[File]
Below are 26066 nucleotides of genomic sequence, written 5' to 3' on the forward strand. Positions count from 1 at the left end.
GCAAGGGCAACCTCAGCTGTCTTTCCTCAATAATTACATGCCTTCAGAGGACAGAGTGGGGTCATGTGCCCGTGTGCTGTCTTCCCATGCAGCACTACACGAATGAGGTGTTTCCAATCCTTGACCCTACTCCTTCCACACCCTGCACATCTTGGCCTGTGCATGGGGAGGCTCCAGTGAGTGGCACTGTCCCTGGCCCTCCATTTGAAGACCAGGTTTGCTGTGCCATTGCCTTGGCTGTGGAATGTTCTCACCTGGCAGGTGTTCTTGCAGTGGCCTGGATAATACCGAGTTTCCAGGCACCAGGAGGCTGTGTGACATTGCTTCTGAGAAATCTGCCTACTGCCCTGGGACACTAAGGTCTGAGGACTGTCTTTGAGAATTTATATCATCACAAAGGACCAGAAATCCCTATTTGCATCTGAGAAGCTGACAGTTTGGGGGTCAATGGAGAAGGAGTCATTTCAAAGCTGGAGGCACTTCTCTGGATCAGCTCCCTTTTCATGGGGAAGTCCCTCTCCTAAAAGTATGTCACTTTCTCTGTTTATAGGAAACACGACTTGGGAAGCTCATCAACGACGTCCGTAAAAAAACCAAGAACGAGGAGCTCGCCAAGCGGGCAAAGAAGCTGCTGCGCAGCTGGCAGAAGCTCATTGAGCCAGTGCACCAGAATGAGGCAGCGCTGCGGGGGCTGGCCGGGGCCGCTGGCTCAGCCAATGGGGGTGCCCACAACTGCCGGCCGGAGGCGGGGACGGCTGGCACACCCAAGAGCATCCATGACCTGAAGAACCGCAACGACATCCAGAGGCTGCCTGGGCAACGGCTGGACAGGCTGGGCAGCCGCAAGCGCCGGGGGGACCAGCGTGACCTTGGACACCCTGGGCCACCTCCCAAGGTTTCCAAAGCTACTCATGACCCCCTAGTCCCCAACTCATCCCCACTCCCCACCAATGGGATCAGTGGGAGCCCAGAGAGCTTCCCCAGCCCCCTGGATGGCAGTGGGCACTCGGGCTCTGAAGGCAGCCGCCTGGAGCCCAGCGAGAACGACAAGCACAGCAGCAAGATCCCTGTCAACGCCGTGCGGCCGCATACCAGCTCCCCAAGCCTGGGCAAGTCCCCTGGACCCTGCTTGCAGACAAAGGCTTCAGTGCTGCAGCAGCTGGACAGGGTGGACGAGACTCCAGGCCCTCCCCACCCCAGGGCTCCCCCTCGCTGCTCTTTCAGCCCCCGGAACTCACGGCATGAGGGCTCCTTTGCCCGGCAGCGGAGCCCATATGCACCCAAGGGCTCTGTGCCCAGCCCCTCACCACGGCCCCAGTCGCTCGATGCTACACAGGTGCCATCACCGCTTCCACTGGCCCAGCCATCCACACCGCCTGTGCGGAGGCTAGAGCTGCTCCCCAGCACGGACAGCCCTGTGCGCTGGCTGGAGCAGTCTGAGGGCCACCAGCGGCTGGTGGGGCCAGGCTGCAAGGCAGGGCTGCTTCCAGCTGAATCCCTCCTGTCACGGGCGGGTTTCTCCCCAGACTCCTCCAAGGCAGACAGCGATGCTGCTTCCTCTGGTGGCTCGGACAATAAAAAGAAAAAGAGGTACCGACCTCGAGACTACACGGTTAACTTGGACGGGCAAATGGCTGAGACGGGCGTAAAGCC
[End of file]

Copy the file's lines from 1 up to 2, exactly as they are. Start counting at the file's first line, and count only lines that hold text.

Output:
Below are 26066 nucleotides of genomic sequence, written 5' to 3' on the forward strand. Positions count from 1 at the left end.
GCAAGGGCAACCTCAGCTGTCTTTCCTCAATAATTACATGCCTTCAGAGGACAGAGTGGGGTCATGTGCCCGTGTGCTGTCTTCCCATGCAGCACTACACGAATGAGGTGTTTCCAATCCTTGACCCTACTCCTTCCACACCCTGCACATCTTGGCCTGTGCATGGGGAGGCTCCAGTGAGTGGCACTGTCCCTGGCCCTCCATTTGAAGACCAGGTTTGCTGTGCCATTGCCTTGGCTGTGGAATGTTCTCACCTGGCAGGTGTTCTTGCAGTGGCCTGGATAATACCGAGTTTCCAGGCACCAGGAGGCTGTGTGACATTGCTTCTGAGAAATCTGCCTACTGCCCTGGGACACTAAGGTCTGAGGACTGTCTTTGAGAATTTATATCATCACAAAGGACCAGAAATCCCTATTTGCATCTGAGAAGCTGACAGTTTGGGGGTCAATGGAGAAGGAGTCATTTCAAAGCTGGAGGCACTTCTCTGGATCAGCTCCCTTTTCATGGGGAAGTCCCTCTCCTAAAAGTATGTCACTTTCTCTGTTTATAGGAAACACGACTTGGGAAGCTCATCAACGACGTCCGTAAAAAAACCAAGAACGAGGAGCTCGCCAAGCGGGCAAAGAAGCTGCTGCGCAGCTGGCAGAAGCTCATTGAGCCAGTGCACCAGAATGAGGCAGCGCTGCGGGGGCTGGCCGGGGCCGCTGGCTCAGCCAATGGGGGTGCCCACAACTGCCGGCCGGAGGCGGGGACGGCTGGCACACCCAAGAGCATCCATGACCTGAAGAACCGCAACGACATCCAGAGGCTGCCTGGGCAACGGCTGGACAGGCTGGGCAGCCGCAAGCGCCGGGGGGACCAGCGTGACCTTGGACACCCTGGGCCACCTCCCAAGGTTTCCAAAGCTACTCATGACCCCCTAGTCCCCAACTCATCCCCACTCCCCACCAATGGGATCAGTGGGAGCCCAGAGAGCTTCCCCAGCCCCCTGGATGGCAGTGGGCACTCGGGCTCTGAAGGCAGCCGCCTGGAGCCCAGCGAGAACGACAAGCACAGCAGCAAGATCCCTGTCAACGCCGTGCGGCCGCATACCAGCTCCCCAAGCCTGGGCAAGTCCCCTGGACCCTGCTTGCAGACAAAGGCTTCAGTGCTGCAGCAGCTGGACAGGGTGGACGAGACTCCAGGCCCTCCCCACCCCAGGGCTCCCCCTCGCTGCTCTTTCAGCCCCCGGAACTCACGGCATGAGGGCTCCTTTGCCCGGCAGCGGAGCCCATATGCACCCAAGGGCTCTGTGCCCAGCCCCTCACCACGGCCCCAGTCGCTCGATGCTACACAGGTGCCATCACCGCTTCCACTGGCCCAGCCATCCACACCGCCTGTGCGGAGGCTAGAGCTGCTCCCCAGCACGGACAGCCCTGTGCGCTGGCTGGAGCAGTCTGAGGGCCACCAGCGGCTGGTGGGGCCAGGCTGCAAGGCAGGGCTGCTTCCAGCTGAATCCCTCCTGTCACGGGCGGGTTTCTCCCCAGACTCCTCCAAGGCAGACAGCGATGCTGCTTCCTCTGGTGGCTCGGACAATAAAAAGAAAAAGAGGTACCGACCTCGAGACTACACGGTTAACTTGGACGGGCAAATGGCTGAGACGGGCGTAAAGCC